Balazs: Events in Charlottesville begin to reverberate in Chattanooga

Thomas P. Balazs
photo Tom Balazs

Over the past few days, the events in Charlottesville have begun to reverberate in Chattanooga in small but disturbing ways that reflect the larger myopia of the national discourse on free speech and freedom of assembly.

It began a couple of days ago with the firing of Terrance Hightower, a worker at the fast food joint Mojo Burrito who was outed by a colleague for attending the Unite the Right rally in Virginia last weekend. Lillie Stubsen, a self-described Communist and fellow burrito maker who informed on him - and I use that term deliberately - believes she has a responsibility to "fight Nazis until the day I die." Apparently, part of that fight involves getting them fired.

Stubsen, herself, no longer works at Mojo Burrito either, but she wasn't fired for being a Communist. She quit. Apparently she needs more time to fight Nazis.

I don't know Hightower or Stubsen, but I do know a thing or two about Nazis.

I know because my mother told me how she hid from them for three months in the basement of a Budapest hospital after they deported her father (who died in Nazi hands) and murdered her mother.

I know because my father told me how they arrested him, his brother and his father, and how he escaped death at their hands by lying about being his Jewish father's son. His dad and brother weren't so clever or lucky. The Nazis shot them and threw their bodies into the Danube.

I know because Nazis took my mother-in-law to Auschwitz when she was 8, killed her father, took her from her mother, starved her, forced her to push around a cart full of corpses. My wife and I talked about that and other things the Nazis did to our families on our first date.

And, yet, for all that, I am deeply disturbed that this young woman got this young man fired for exercising his freedom to march at a rally.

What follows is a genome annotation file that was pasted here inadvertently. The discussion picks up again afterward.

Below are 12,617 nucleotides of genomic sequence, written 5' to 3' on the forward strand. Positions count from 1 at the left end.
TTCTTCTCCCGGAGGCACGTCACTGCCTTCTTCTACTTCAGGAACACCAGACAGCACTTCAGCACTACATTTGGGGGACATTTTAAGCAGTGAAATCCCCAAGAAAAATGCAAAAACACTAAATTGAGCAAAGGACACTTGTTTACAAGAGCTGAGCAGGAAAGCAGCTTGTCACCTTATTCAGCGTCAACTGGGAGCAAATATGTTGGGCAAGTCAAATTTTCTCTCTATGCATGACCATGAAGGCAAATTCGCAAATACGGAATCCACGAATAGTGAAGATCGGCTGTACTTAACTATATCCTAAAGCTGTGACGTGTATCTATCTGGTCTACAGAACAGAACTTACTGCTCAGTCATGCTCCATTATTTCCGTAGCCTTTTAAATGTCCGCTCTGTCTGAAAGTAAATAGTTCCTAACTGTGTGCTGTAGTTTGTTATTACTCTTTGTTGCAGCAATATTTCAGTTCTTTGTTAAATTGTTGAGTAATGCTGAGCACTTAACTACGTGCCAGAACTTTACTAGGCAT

Because I know that in America we have a freedom to believe what we believe, to speak our minds, however hateful, and to gather in public with whomever we please.

I know about Communists too. Communists don't believe in freedom of speech or assembly. They also take away the livelihoods of people whose ideologies they don't like - when they're not taking away their lives.

Communists, people don't seem to realize, have far more blood on their hands than Nazis. According to Holocaust historian, Daniel Goldhagen, Communist regimes "have killed more people than any other regime type."

Communists didn't kill any of my family members, but they took my mother's home from her. They called her a lesbian and purged her from one of their indoctrination camps. She and my father, who had not yet met, both had to escape Hungary and be smuggled across the border because the Communists were turning their country into a gulag.

They were among the lucky ones because they got out before the Communists completely seized power, before the people rebelled against them and before the Soviets rolled in with their tanks.

But for all that, I wouldn't have a Communist fired for aligning herself with such evil.

Stubsten, the self-described Communist and anarchist, asserts that if someone goes to a "Klan rally unrobed, they should expect to lose their jobs Monday."

Really? So it would be better if the Nazis and the KKK showed up to their rallies wearing masks to protect their faces the way, say, the members of Antifa do?

If you don't know Antifa, they are a collective of self-described Communists and anarchists who show up at rallies to shut down the free speech of their opponents by assaulting them with sticks, bicycle locks, flaming cans of aerosol, acid and pepper spray. It's hard to get them fired, though, because no one knows who they are; they hide behind masks.

Even if we did know who they are, as, say, we know who Stubsen is, should we deprive them of gainful employment? If we don't allow them to earn a living wrapping burritos, how do you think they will be spending their time?

What's to be done, then, when Nazis (or Communists) march in your town?

The Jews of Chattanooga know. It happened just a couple of years ago. We, avoided, if not ignored, them. We made our statements on the other side of town; we expressed our voices peacefully, and the Nazis left without the victory of a brawl garnering national attention.

I only wish it were so easy to get rid of the Communists.

Regardless, I hope both former employees of Mojo Burritos get hired quickly. I hope every Nazi and Communist in America gets a good job that will keep them busy and off the streets.

And I hope Americans will wake up and remember the difference between a free democracy and a totalitarian state.

Thomas P. Balazs, associate professor of English at UTC, is a fiction writer living in Chattanooga.